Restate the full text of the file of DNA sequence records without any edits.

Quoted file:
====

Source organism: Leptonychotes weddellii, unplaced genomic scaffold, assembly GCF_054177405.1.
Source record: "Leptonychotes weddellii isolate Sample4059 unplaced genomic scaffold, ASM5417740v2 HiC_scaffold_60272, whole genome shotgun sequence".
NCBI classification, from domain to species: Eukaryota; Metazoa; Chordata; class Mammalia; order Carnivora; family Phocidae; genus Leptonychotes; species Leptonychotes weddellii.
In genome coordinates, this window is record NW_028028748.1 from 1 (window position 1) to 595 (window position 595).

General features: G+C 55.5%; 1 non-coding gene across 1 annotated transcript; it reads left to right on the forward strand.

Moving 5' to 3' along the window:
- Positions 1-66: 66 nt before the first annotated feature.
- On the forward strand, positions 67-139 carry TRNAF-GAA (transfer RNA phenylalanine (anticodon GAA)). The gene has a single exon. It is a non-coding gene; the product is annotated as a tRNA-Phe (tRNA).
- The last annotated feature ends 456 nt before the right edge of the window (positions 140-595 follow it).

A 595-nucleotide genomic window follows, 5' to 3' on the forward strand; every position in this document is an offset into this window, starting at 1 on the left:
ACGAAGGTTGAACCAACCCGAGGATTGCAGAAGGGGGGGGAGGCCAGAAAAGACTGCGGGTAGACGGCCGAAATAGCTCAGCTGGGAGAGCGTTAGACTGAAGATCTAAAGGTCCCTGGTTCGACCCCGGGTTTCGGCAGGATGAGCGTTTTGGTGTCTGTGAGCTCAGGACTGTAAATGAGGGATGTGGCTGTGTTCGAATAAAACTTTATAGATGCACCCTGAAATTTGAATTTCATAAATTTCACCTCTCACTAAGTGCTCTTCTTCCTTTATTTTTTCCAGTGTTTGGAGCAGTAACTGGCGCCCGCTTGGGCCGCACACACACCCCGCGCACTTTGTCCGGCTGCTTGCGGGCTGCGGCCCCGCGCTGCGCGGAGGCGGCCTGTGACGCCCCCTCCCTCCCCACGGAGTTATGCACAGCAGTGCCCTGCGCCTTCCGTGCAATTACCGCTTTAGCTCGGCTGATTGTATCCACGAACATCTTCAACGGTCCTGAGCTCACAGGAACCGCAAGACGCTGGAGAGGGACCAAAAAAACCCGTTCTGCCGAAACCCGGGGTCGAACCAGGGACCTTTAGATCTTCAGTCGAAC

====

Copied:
Source organism: Leptonychotes weddellii, unplaced genomic scaffold, assembly GCF_054177405.1.
Source record: "Leptonychotes weddellii isolate Sample4059 unplaced genomic scaffold, ASM5417740v2 HiC_scaffold_60272, whole genome shotgun sequence".
NCBI classification, from domain to species: Eukaryota; Metazoa; Chordata; class Mammalia; order Carnivora; family Phocidae; genus Leptonychotes; species Leptonychotes weddellii.
In genome coordinates, this window is record NW_028028748.1 from 1 (window position 1) to 595 (window position 595).

General features: G+C 55.5%; 1 non-coding gene across 1 annotated transcript; it reads left to right on the forward strand.

Moving 5' to 3' along the window:
- Positions 1-66: 66 nt before the first annotated feature.
- On the forward strand, positions 67-139 carry TRNAF-GAA (transfer RNA phenylalanine (anticodon GAA)). The gene has a single exon. It is a non-coding gene; the product is annotated as a tRNA-Phe (tRNA).
- The last annotated feature ends 456 nt before the right edge of the window (positions 140-595 follow it).

A 595-nucleotide genomic window follows, 5' to 3' on the forward strand; every position in this document is an offset into this window, starting at 1 on the left:
ACGAAGGTTGAACCAACCCGAGGATTGCAGAAGGGGGGGGAGGCCAGAAAAGACTGCGGGTAGACGGCCGAAATAGCTCAGCTGGGAGAGCGTTAGACTGAAGATCTAAAGGTCCCTGGTTCGACCCCGGGTTTCGGCAGGATGAGCGTTTTGGTGTCTGTGAGCTCAGGACTGTAAATGAGGGATGTGGCTGTGTTCGAATAAAACTTTATAGATGCACCCTGAAATTTGAATTTCATAAATTTCACCTCTCACTAAGTGCTCTTCTTCCTTTATTTTTTCCAGTGTTTGGAGCAGTAACTGGCGCCCGCTTGGGCCGCACACACACCCCGCGCACTTTGTCCGGCTGCTTGCGGGCTGCGGCCCCGCGCTGCGCGGAGGCGGCCTGTGACGCCCCCTCCCTCCCCACGGAGTTATGCACAGCAGTGCCCTGCGCCTTCCGTGCAATTACCGCTTTAGCTCGGCTGATTGTATCCACGAACATCTTCAACGGTCCTGAGCTCACAGGAACCGCAAGACGCTGGAGAGGGACCAAAAAAACCCGTTCTGCCGAAACCCGGGGTCGAACCAGGGACCTTTAGATCTTCAGTCGAAC